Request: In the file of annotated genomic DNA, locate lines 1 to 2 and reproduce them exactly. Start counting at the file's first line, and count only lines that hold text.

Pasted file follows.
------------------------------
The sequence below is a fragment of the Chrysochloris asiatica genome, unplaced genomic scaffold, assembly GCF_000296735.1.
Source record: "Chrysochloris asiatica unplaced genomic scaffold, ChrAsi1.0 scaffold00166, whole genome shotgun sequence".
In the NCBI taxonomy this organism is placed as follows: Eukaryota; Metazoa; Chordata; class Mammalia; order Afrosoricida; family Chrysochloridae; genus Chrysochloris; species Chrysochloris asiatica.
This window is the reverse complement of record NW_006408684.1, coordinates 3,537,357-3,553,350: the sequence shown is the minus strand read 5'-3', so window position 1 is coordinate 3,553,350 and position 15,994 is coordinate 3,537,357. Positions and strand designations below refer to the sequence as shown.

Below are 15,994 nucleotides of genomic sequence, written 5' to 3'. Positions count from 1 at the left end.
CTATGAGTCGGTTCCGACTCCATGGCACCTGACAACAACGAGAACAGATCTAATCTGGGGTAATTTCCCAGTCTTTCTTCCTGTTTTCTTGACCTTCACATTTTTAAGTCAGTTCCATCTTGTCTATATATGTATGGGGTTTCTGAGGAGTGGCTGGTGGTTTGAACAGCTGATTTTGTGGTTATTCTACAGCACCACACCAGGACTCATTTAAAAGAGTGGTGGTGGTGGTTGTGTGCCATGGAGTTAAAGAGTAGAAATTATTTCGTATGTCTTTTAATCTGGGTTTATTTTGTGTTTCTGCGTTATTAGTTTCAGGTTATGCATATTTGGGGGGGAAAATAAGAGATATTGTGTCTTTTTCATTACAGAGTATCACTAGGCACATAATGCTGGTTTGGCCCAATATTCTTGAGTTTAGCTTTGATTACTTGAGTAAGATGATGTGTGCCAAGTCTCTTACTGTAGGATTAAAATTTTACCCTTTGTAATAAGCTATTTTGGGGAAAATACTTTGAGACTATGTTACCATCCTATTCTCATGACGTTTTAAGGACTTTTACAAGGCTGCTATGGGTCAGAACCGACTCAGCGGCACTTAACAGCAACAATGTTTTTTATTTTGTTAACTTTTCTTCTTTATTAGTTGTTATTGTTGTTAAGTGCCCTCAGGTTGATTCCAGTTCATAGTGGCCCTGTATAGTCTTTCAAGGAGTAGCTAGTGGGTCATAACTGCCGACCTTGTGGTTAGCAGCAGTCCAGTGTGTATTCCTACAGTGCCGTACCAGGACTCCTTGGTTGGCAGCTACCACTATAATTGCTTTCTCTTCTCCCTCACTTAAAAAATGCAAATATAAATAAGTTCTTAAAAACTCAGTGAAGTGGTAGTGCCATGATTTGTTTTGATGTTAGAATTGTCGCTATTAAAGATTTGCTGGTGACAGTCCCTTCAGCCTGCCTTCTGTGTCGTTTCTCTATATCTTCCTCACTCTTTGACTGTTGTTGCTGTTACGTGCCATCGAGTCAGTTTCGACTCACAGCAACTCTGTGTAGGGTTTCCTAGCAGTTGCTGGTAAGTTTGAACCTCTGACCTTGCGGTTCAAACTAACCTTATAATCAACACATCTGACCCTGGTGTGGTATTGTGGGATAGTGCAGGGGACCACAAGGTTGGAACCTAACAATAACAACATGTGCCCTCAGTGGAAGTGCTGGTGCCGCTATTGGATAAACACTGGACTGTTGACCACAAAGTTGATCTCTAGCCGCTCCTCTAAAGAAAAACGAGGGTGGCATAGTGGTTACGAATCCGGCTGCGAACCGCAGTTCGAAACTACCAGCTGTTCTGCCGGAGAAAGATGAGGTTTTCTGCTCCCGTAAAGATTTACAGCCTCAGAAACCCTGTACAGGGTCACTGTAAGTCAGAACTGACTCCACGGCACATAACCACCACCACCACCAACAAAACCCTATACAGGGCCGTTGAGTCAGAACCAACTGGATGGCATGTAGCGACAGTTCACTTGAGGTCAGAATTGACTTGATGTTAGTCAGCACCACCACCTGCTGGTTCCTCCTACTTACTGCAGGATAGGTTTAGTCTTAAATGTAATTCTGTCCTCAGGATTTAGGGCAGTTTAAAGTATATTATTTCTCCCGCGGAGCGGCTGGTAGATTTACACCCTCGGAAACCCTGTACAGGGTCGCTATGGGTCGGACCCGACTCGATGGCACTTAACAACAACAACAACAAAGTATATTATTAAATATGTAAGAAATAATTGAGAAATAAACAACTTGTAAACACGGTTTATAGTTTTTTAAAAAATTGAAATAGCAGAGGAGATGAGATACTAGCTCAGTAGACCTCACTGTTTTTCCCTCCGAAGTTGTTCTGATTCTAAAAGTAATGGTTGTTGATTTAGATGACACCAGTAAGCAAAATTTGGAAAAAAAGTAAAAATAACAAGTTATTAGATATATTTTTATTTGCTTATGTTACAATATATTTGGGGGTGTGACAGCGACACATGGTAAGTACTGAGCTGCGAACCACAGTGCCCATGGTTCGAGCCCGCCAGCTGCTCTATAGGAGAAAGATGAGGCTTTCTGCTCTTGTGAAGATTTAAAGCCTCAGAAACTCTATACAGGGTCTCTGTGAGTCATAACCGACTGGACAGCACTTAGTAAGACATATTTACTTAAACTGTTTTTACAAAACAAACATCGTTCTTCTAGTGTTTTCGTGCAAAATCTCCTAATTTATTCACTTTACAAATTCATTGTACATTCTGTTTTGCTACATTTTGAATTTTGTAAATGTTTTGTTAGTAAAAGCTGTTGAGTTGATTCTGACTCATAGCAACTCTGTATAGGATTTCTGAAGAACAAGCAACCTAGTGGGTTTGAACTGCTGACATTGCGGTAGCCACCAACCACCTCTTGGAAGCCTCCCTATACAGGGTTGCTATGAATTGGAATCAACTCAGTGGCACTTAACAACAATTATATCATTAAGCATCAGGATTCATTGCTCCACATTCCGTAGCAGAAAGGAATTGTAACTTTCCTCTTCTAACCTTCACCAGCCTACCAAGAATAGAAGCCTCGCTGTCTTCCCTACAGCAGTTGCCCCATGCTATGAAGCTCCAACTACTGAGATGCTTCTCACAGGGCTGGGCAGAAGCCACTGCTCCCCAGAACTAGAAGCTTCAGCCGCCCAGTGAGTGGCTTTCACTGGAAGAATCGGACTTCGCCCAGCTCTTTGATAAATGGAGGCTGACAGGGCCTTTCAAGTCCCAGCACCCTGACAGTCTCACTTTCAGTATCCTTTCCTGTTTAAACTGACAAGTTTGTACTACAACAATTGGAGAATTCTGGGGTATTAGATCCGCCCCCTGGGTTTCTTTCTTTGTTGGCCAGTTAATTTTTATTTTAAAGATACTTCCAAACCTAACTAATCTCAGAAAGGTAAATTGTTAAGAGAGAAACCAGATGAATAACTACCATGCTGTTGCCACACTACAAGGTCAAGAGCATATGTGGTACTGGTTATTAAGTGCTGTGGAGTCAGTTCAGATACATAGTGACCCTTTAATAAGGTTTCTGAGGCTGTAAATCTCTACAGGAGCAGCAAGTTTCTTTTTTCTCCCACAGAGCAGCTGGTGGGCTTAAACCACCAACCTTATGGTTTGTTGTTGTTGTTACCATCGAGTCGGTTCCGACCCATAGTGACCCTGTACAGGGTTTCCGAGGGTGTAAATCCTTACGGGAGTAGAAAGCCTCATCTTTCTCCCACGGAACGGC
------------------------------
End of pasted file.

The sequence below is a fragment of the Chrysochloris asiatica genome, unplaced genomic scaffold, assembly GCF_000296735.1.
Source record: "Chrysochloris asiatica unplaced genomic scaffold, ChrAsi1.0 scaffold00166, whole genome shotgun sequence".